Lazio football club face disciplinary hearing over anti-Semitic Anne Frank stickers & slogans
Members of the Lazio ultras group “Irriducibili” caused outrage by posting stickers depicting Anne Frank wearing a jersey of their arch rivals Roma, accompanied by anti-Semitic slogans, inside Stadio Olympico, the stadium shared by the two clubs in the Italian capital, during Lazio’s 3-0 Serie A win over Cagliari in October.
The Federazione Italiana Giuoco Calcio (FIGC) announced the hearing on Tuesday. It says there was a “clear anti-Semitic intent” and that it “constituted discriminatory behavior,” AP reported.
Lazio’s ultras were housed in the stadium’s southern curva, the end where Roma fans are usually based, because their own area was closed due to racist chanting. The day after the game, the stickers and slogans were found by stadium cleaning staff.
Passages from Anne Frank’s diary were read out before each following Serie A game, and Lazio players wore T-shirts bearing Anne Frank’s image in the warm-up before their game away to Bologna.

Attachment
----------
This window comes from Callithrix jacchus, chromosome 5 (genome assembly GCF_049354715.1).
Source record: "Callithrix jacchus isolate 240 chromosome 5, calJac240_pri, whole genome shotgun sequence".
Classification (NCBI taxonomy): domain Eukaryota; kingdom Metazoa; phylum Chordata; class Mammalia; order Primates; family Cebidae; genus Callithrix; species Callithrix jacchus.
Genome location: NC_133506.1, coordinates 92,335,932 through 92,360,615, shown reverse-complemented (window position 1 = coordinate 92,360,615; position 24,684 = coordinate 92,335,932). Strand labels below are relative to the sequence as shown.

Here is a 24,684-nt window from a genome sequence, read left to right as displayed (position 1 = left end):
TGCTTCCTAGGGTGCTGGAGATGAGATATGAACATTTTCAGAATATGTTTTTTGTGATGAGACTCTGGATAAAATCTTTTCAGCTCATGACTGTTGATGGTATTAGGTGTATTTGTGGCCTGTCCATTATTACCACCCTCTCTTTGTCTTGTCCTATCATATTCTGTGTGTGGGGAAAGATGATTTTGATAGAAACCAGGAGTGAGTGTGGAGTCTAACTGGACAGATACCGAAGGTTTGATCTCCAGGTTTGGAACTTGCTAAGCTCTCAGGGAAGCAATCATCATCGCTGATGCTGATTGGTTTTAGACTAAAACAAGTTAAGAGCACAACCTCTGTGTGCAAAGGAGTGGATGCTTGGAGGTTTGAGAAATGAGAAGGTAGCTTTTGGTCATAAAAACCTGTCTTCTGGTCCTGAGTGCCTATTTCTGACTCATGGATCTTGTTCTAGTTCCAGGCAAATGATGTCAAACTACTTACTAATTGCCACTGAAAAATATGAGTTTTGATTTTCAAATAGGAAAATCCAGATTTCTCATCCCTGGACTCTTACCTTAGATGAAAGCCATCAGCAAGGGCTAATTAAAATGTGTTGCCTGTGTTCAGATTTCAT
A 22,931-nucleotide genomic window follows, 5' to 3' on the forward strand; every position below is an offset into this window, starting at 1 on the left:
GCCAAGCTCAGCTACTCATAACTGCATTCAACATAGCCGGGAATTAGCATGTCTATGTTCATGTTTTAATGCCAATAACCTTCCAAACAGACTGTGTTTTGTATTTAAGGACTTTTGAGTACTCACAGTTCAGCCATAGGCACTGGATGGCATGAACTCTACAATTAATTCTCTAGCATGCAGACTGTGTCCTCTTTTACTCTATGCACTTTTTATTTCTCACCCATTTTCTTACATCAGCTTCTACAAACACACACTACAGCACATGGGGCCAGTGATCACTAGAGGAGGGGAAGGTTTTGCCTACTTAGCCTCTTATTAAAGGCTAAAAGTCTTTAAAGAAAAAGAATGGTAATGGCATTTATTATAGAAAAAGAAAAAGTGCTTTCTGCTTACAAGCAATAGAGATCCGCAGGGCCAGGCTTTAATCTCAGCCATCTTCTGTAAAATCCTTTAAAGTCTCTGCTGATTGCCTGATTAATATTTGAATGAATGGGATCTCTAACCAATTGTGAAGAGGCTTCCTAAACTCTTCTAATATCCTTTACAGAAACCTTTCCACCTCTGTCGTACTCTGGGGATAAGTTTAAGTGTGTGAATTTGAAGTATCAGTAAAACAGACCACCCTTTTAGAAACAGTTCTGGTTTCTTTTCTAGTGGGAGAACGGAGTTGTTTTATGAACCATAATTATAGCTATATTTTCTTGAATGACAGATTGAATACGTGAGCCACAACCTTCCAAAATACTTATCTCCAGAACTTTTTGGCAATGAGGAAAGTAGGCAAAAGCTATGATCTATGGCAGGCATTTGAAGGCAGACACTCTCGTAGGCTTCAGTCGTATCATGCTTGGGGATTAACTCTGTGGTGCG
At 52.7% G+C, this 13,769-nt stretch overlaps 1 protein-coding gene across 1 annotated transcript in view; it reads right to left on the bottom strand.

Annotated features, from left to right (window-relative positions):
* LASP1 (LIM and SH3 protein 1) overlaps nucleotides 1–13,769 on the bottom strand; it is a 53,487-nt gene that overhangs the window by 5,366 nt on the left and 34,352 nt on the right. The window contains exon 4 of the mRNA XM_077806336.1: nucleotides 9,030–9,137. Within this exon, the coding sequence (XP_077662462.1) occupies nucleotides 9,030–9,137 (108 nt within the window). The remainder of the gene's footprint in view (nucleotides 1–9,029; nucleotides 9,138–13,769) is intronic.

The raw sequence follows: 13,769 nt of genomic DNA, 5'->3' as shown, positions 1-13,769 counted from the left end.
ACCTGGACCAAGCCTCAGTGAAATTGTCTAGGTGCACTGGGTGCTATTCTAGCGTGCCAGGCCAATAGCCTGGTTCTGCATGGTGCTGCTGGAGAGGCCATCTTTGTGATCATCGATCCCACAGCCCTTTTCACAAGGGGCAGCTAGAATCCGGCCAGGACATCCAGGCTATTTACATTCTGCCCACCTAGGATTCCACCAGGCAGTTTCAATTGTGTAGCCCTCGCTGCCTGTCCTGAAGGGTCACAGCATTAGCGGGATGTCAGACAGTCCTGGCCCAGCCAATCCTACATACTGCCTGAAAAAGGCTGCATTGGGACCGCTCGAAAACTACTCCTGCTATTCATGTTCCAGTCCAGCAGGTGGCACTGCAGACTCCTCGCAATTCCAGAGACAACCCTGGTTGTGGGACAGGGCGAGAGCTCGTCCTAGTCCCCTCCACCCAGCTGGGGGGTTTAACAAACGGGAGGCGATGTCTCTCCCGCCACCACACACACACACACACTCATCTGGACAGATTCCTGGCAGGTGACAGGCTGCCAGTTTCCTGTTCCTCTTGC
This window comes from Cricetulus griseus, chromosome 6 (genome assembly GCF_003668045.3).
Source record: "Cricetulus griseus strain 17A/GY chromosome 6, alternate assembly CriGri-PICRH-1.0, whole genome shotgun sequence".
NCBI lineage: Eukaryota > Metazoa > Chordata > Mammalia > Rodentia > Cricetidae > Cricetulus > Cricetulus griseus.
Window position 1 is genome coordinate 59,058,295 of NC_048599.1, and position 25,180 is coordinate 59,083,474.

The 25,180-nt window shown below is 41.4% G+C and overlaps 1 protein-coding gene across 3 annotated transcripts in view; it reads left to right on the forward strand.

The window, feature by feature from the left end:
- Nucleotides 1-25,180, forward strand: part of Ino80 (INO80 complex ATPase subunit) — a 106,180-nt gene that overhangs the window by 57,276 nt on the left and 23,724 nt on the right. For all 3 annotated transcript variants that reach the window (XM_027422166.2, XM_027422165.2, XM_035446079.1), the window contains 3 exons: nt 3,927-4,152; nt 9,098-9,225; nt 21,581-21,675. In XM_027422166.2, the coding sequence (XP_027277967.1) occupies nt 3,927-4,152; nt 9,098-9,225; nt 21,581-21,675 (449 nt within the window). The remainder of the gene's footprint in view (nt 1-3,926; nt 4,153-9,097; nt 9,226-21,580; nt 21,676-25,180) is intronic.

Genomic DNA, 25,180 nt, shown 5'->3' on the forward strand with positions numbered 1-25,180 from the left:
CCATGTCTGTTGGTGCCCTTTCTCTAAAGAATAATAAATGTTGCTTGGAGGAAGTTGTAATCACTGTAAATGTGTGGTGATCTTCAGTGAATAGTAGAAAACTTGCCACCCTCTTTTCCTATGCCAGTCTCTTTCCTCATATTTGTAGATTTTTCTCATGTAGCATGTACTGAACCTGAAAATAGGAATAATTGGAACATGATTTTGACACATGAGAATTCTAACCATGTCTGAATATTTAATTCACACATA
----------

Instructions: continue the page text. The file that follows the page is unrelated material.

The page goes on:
However, the Irriducibili ultras announced they would boycott that game, while some of the away fans who did attend defiantly sang "Me ne frego," which translates as “I don’t give a damn,” as passages from Frank’s diary were read aloud before the game.
"Me ne frego" was known as a popular song in fascist Italy under Benito Mussolini, whose name appears in the lyrics.
Since the behavior by Lazio fans, copycat stickers have appeared in Germany, with Borussia Dortmund fans believed to be behind stickers depicting Anne Frank wearing the jersey of rivals Schalke.